I suppose somewhere there is a group of stylish men who tomorrow will gather to discuss philosophy, the arts or maybe play some invigorating rails of squash.
But that ain’t my crowd.
So tomorrow I’ve accepted an invitation to roadtrip with my circle of friends to a more elemental pursuit where the only squashing being done will involve an industrial quad set of Monroe shock absorbers.
Tomorrow, me and six or so friends have hired a van and a sober driver to take us to Clearfield, Pennsylvania, and Denny’s Beer Barrel Pub, home of the world’s biggest burger, The Yee Olde 96er.
That means we’ll probably scratch about four of the seven deadly sins off the list by around noon.
Denny’s is often profiled on shows featuring consumptive missions impossible. The friendly tavern has been shown on David Letterman, The Food Network, The Travel Channel and dozens of other specials about competitive eaters.
It’s one of those bucket-list destinations that people are drawn to like the Grand Canyon.
Driving there about two hours from our home here in Latrobe is something my friends have discussed for years. This week they decided to go.
That meant I had to go.
Because I helped create the World’s Biggest Burger -- and by “create,” I mean I wrote a short story that helped publicize it around the world leading to mass exposure for a tiny central Pennsylvania tavern that has then on its own risen to global prominence.
But let’s not be picky.
It was in 2002 when I read a story in the Pittsburgh paper about the tavern with the six-pound hamburger -- and I wonder if that guy’s presumptuous enough to be walking around bragging that he helped “create” the phenomenon. Jerk.
It was among the last of more than 1,000 swashbuckling stories I ever wrote for National Enquirer.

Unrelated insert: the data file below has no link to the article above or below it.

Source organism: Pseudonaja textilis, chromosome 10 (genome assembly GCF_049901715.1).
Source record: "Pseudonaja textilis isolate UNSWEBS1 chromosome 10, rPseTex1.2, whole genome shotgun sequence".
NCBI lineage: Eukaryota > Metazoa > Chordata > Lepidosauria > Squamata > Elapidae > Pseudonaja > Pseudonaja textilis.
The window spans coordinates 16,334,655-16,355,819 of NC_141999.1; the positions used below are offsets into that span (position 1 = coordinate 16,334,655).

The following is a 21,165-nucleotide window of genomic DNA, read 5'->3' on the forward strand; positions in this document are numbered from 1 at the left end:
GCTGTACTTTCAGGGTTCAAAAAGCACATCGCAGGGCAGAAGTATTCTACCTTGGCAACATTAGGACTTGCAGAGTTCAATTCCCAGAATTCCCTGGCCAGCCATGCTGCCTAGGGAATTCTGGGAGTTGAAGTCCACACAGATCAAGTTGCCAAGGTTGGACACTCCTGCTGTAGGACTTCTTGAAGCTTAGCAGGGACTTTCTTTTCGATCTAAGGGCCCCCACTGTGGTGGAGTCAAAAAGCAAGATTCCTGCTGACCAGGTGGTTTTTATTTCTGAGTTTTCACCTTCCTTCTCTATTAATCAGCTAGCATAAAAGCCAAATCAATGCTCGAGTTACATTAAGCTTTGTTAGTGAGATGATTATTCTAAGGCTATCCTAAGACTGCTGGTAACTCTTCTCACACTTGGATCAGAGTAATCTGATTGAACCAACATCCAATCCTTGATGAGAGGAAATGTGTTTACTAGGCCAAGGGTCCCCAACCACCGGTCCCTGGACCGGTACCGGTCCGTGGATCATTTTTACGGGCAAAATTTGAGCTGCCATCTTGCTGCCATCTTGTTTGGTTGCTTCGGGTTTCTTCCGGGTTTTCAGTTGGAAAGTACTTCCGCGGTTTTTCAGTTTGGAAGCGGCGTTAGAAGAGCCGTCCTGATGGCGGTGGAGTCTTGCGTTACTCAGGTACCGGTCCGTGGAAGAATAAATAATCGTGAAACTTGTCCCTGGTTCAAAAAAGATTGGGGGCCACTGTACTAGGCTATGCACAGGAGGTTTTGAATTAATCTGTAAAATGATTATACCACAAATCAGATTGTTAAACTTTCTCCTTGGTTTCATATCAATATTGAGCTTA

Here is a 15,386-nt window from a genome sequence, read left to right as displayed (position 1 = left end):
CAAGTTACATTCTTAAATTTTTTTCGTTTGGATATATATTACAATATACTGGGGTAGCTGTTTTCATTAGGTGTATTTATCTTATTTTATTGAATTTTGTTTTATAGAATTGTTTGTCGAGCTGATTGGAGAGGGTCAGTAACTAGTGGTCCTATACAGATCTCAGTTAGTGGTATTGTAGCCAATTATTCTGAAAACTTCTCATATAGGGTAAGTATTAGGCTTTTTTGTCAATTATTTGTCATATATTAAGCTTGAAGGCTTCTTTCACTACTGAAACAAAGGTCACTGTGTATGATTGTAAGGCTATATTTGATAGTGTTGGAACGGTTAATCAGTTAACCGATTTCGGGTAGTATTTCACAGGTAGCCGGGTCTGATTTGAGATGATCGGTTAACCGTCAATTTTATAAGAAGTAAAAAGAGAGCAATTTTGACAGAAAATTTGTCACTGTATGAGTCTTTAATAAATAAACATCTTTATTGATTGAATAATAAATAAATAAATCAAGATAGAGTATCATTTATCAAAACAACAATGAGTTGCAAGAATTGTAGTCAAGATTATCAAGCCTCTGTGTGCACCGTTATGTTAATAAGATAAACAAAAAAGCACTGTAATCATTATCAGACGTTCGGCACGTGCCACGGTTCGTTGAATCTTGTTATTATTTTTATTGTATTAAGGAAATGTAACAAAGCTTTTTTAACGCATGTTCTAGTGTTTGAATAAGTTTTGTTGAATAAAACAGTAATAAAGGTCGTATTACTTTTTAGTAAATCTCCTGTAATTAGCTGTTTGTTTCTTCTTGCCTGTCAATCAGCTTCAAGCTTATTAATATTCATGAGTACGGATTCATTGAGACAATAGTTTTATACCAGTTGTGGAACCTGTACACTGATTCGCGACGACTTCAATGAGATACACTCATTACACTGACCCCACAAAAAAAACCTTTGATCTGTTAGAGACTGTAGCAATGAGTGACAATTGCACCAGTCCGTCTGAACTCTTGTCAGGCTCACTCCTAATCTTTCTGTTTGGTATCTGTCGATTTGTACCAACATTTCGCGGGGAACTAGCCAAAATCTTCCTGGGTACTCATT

Owners Denny and Jean Liegey started offering these meat monsters and challenging daring gluttons to eat the burger in 90 minutes. His quote from the original story:
“We’ve had 325 people order the 6-pounder and no one’s ever finished it,” Denny Liegey said. “We’ve had people come from Germany, England and Australia to try it. They all left with doggie bags.”
I was assigned to accept the challenge. If I finished it, I’d be rewarded with the twin totems of American motivation: a free meal and a T-shirt.
They told me I did better than 75 percent of the previous contestants. And that’s about how much of the burger I finished. It nearly killed me.
Later outside on the patio, I was recovering sprawled on the concrete, mustard and relish dripping off my face and onto my shirt. My blue jeans unbuckled and descending below my butt cheek equator long before it was fashionable.
My photographer said it looked like a mob hit.
The true hit was the story itself. It was just a little item with two pictures on the very last page of America’s most notorious tabloid.
But, boy, did it have an impact. It was in the days before competitive eating really took hold, and when the Enquirer had the market on offbeat news practically all to itself.
The Enquirer was where every producer from every TV and radio show in the world went to find and book offbeat stories.
The burger became an international media sensation. -- six pounds of meat (96 ounces), a three-pound bun, two tomatoes, two onions, a half-head of lettuce, 12 slices of American cheese, and rivers of pepper relish, mustard, ketchup and mayo.
In fact, the restaurant has added stunt burgers up to 123 pounds for $399.99, popular for charity events, graduation parties, etc. (Note: all the big burgers require at least 24-hour notice; consult the website).
Of course, none of us is foolhardy enough to try any of the beef beasts solo. We’ll split it up, sort of like a dainty bunch of ladies.
Our frolic won’t be philosophical, philanthropic or artistic, but in one slim regard -- and this will be the only thing slim about whole excursion -- it will be educational.
Next time anyone asks any of us, “Hey, buddy, where’s the beef?” we’ll all know the answer.